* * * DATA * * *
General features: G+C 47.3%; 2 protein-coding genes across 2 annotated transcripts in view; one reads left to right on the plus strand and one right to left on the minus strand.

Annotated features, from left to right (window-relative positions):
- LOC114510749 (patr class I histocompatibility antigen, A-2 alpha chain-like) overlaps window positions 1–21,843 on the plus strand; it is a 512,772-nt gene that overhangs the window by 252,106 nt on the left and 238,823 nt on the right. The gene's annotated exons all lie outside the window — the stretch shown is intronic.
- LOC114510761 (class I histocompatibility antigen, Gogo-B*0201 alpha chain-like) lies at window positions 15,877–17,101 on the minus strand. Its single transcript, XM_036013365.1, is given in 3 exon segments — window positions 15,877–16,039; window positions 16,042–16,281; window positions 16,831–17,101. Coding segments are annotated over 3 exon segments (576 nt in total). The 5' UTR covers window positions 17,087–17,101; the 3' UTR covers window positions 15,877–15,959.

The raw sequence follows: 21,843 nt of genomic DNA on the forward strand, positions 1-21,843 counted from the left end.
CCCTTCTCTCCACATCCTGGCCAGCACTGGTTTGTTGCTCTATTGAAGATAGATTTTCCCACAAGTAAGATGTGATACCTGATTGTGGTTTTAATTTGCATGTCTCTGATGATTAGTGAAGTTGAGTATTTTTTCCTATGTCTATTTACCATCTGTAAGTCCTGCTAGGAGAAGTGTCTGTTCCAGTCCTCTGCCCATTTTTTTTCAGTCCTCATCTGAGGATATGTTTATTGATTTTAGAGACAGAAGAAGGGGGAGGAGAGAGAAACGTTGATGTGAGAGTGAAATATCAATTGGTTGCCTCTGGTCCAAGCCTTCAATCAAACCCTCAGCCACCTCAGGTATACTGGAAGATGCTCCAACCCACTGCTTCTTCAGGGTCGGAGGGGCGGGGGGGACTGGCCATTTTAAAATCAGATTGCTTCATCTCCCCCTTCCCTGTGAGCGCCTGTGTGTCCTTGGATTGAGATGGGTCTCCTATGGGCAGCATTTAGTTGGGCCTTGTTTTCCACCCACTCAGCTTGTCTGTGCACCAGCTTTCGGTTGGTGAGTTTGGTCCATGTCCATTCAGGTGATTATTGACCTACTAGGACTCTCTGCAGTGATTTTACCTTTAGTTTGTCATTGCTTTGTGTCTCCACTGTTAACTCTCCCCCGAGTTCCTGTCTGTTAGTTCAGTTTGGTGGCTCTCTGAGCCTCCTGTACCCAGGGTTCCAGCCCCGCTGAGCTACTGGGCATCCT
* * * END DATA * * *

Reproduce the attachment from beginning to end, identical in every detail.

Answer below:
General features: G+C 47.3%; 2 protein-coding genes across 2 annotated transcripts in view; one reads left to right on the plus strand and one right to left on the minus strand.

Annotated features, from left to right (window-relative positions):
- LOC114510749 (patr class I histocompatibility antigen, A-2 alpha chain-like) overlaps window positions 1–21,843 on the plus strand; it is a 512,772-nt gene that overhangs the window by 252,106 nt on the left and 238,823 nt on the right. The gene's annotated exons all lie outside the window — the stretch shown is intronic.
- LOC114510761 (class I histocompatibility antigen, Gogo-B*0201 alpha chain-like) lies at window positions 15,877–17,101 on the minus strand. Its single transcript, XM_036013365.1, is given in 3 exon segments — window positions 15,877–16,039; window positions 16,042–16,281; window positions 16,831–17,101. Coding segments are annotated over 3 exon segments (576 nt in total). The 5' UTR covers window positions 17,087–17,101; the 3' UTR covers window positions 15,877–15,959.

The raw sequence follows: 21,843 nt of genomic DNA on the forward strand, positions 1-21,843 counted from the left end.
CCCTTCTCTCCACATCCTGGCCAGCACTGGTTTGTTGCTCTATTGAAGATAGATTTTCCCACAAGTAAGATGTGATACCTGATTGTGGTTTTAATTTGCATGTCTCTGATGATTAGTGAAGTTGAGTATTTTTTCCTATGTCTATTTACCATCTGTAAGTCCTGCTAGGAGAAGTGTCTGTTCCAGTCCTCTGCCCATTTTTTTTCAGTCCTCATCTGAGGATATGTTTATTGATTTTAGAGACAGAAGAAGGGGGAGGAGAGAGAAACGTTGATGTGAGAGTGAAATATCAATTGGTTGCCTCTGGTCCAAGCCTTCAATCAAACCCTCAGCCACCTCAGGTATACTGGAAGATGCTCCAACCCACTGCTTCTTCAGGGTCGGAGGGGCGGGGGGGACTGGCCATTTTAAAATCAGATTGCTTCATCTCCCCCTTCCCTGTGAGCGCCTGTGTGTCCTTGGATTGAGATGGGTCTCCTATGGGCAGCATTTAGTTGGGCCTTGTTTTCCACCCACTCAGCTTGTCTGTGCACCAGCTTTCGGTTGGTGAGTTTGGTCCATGTCCATTCAGGTGATTATTGACCTACTAGGACTCTCTGCAGTGATTTTACCTTTAGTTTGTCATTGCTTTGTGTCTCCACTGTTAACTCTCCCCCGAGTTCCTGTCTGTTAGTTCAGTTTGGTGGCTCTCTGAGCCTCCTGTACCCAGGGTTCCAGCCCCGCTGAGCTACTGGGCATCCT